British Airways has taken a responsible approach to managing growth in carbon emissions for more than 20 years. Since the introduction of EU emissions reduction regulations in 2012, the airline has reduced emissions on European flights by around 40 % on each flight.
Alex Cruz, British Airways’ Chairman and Chief Executive, said: “British Airways is determined to play its part in reducing aviation’s CO2 emissions. To solve such a multi-faceted issue requires a multi-faceted response. This initiative further demonstrates our commitment to a sustainable future.“
American Airlines reducing their greenhouse emissions
The investment in new aircraft is helping American Airlines to develop the youngest fleet of any U.S.-based international carrier by retiring older, inefficient models and replacing them with more fuel-efficient upgrades.
They are burning less fuel, reducing emissions and cutting energy costs. The new models are also quieter, improving passenger comfort and reducing the impact of noise on communities near airports.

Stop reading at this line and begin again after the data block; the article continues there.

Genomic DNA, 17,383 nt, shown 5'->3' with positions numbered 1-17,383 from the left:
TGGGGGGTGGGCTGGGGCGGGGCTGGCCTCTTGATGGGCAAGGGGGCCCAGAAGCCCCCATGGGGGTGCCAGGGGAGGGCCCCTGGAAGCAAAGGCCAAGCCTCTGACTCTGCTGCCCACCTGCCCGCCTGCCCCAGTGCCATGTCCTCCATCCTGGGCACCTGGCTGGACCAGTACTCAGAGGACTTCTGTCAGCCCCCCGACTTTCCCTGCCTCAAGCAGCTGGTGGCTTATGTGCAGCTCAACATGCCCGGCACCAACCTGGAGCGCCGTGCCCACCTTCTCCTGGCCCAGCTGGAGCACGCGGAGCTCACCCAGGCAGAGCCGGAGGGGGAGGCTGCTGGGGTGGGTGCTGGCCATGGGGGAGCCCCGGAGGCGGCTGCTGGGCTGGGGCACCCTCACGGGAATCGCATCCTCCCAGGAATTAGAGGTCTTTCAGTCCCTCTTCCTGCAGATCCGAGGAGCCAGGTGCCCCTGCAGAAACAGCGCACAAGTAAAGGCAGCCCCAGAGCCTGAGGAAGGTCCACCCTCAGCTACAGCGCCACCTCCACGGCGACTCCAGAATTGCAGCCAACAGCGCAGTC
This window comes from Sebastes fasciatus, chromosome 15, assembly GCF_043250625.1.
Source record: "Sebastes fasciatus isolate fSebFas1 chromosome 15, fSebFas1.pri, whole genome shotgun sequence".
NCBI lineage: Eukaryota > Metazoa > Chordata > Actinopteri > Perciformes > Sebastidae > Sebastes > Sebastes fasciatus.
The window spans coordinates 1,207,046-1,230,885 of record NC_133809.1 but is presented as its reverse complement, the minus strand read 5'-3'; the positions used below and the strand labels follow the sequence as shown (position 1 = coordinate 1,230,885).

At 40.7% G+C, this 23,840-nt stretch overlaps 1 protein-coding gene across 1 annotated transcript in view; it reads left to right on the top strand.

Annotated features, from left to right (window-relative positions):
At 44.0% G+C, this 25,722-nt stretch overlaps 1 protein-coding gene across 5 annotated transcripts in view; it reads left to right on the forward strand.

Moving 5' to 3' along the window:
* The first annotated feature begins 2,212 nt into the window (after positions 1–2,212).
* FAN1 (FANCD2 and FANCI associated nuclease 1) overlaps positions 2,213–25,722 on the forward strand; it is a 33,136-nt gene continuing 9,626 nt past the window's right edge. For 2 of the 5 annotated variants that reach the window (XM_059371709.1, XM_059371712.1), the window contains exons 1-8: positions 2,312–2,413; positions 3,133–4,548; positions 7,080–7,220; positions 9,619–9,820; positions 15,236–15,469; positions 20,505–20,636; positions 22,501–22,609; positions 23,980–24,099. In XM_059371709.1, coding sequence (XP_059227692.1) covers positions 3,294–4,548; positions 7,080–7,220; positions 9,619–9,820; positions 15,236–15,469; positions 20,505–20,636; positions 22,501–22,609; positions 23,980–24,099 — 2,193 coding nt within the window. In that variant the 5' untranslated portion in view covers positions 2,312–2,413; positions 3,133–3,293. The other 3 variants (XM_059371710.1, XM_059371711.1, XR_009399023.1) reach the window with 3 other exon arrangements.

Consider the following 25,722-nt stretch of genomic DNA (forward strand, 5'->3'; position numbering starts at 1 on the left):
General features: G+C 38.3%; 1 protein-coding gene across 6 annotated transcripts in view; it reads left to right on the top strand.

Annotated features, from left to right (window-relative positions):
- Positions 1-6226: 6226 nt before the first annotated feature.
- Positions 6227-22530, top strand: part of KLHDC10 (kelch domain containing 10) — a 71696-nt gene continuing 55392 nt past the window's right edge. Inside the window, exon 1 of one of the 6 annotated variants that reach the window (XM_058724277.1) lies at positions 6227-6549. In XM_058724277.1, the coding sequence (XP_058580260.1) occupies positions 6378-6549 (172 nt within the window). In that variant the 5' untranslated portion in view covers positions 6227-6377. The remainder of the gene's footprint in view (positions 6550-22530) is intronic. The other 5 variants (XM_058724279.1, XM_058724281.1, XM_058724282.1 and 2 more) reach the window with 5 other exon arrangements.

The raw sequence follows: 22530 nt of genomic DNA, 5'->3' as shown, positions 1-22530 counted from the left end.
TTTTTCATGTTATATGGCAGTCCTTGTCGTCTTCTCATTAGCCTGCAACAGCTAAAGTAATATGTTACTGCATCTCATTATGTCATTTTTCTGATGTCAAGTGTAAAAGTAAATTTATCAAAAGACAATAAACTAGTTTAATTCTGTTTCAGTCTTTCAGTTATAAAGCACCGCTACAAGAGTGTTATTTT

Iberia is updating their aircraft fleet
Since last year, Iberia has been in the process of renovating its long-haul fleet as well as its short- and medium aircraft. Thanks to its design and the materials with which it’s constructed, the A350-900 is currently the most silent-running aircraft on the market, as well as saving up to 25 percent on jet fuel.
Iberia also takes small measures with a large impact: the gradual elimination of plastic from products consumed inflight; discounts for passengers who bring their own beverage containers or reuse those given to them by flight attendants; additional procedures leading to less fuel consumption and emissions; and many other projects in the works to reduce waste, promote recycling, re-use, and generally favour an ethos of sustainability.